Law à la Mode: Beauty Trends: 5 Key Beauty M&A deals; Street art and fashion; Word from the industry's mouth; The rise in innovative retail services; and more

Issue 28

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Law à la Mode

The Moroccan editorial team is delighted to bring you the 28th edition of Law à la Mode, the quarterly legal magazine produced by DLA Piper's Consumer Goods & Retail Sector Group for clients and contacts of the firm worldwide.

This edition features an exclusive interview with Caroline Rush, Chief Executive of the British Fashion Council, where she shares her views on topics including the challenges facing businesses, opportunities for growth and plans for London Fashion Week. The UK team also explores trends in the acquisition of beauty brands and looks at legal risks around employment status in the retail industry.

Our Parisian team highlight approaches to tackling the growing problem of trademark trolls, whilst our Australian colleagues also consider recent changes to Australian trademark law that clarify the country’s position on parallel importation, then dive into implications for fashion and luxury goods companies that distribute, or directly sell, their products in Australia.

Our US team looks at the limitations arising from “fair use” in potential challenges to copyrighted content, and the US and Canadian teams jointly offer thoughts for franchises considering an expansion into Canada. We also bring you articles on the legal consequences of the unauthorized use by fashion designers of street artworks in Italy; labelling requirements in Germany for fashion influencer marketing; and the scourge of counterfeiting in Morocco.

We hope you enjoy this edition of Law à la Mode. If you have any questions please get in touch with DLA Piper's Consumer Goods and Retail Sector Group via our email address: retail@dlapiper.com.

In this issue

  • Germany: Labeling requirements for fashion influencer marketing − more transparency can also lead to restrictions
    20 MAY 2019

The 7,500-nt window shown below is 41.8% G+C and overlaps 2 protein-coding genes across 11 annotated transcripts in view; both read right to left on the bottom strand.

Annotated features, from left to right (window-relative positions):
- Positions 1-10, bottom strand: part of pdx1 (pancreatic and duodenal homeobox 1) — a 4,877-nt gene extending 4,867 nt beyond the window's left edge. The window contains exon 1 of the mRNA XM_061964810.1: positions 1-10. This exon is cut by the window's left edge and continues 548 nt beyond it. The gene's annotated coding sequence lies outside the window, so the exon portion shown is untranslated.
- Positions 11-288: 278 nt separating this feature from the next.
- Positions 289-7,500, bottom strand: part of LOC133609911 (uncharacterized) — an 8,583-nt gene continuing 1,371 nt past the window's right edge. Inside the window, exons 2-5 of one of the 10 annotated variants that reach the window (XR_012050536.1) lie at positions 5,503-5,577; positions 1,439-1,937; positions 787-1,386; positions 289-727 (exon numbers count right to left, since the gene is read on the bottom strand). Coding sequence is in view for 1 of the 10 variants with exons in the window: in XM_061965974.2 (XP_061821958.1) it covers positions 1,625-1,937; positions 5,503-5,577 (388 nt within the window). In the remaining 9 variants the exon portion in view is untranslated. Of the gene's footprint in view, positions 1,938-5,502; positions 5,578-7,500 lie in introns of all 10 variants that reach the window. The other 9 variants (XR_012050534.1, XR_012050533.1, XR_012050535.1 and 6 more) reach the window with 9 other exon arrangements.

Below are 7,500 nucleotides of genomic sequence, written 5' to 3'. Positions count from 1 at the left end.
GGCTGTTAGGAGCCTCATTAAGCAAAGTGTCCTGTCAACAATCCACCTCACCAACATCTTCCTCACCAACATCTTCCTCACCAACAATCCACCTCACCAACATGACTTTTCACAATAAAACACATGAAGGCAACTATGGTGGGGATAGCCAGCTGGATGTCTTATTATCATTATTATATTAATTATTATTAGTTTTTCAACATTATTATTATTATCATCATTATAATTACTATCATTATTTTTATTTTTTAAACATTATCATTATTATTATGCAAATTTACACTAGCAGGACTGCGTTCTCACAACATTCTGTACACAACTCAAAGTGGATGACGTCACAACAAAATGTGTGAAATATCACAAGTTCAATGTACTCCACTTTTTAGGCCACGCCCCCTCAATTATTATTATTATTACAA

Many observers in Europe today feel that the practice of labeling of advertising in social media, such as Instagram, has gone a little off the rails. The rule of thumb: “Where there is advertising, there must be labeling” is taken ad absurdum. In fear of receiving a warning letter for incorrect labeling, many influencers label posts that name brands as advertising even if they have not been paid for it.

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  • Vigilance required: Trademark exhaustion and parallel importation in Australia
    20 MAY 2019

    Maintaining the integrity of distribution channels is a key concern for brand owners, particularly in the fashion and luxury goods industries.

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  • Word from the industry’s mouth: An Exclusive Interview with Caroline Rush, CBE, Chief Executive of the British Fashion Council
    20 MAY 2019

    As Chief Executive of the British Fashion Council, Caroline Rush’s role is to promote the British fashion industry, both through London Fashion Week and through wide ranging initiatives, including the BFC/Vogue Designer Fashion Fund and the BFC Fashion Trust; indeed, we first met Caroline through DLA Piper’s involvement in the BFC’s NEWGEN programme, an initiative dedicated to helping designers to innovate and commercialised their creativity. We are delighted to have this opportunity to share Caroline’s thoughts on her role and the future of British fashion.

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  • Beauty trends: Five key M&A deals
    20 MAY 2019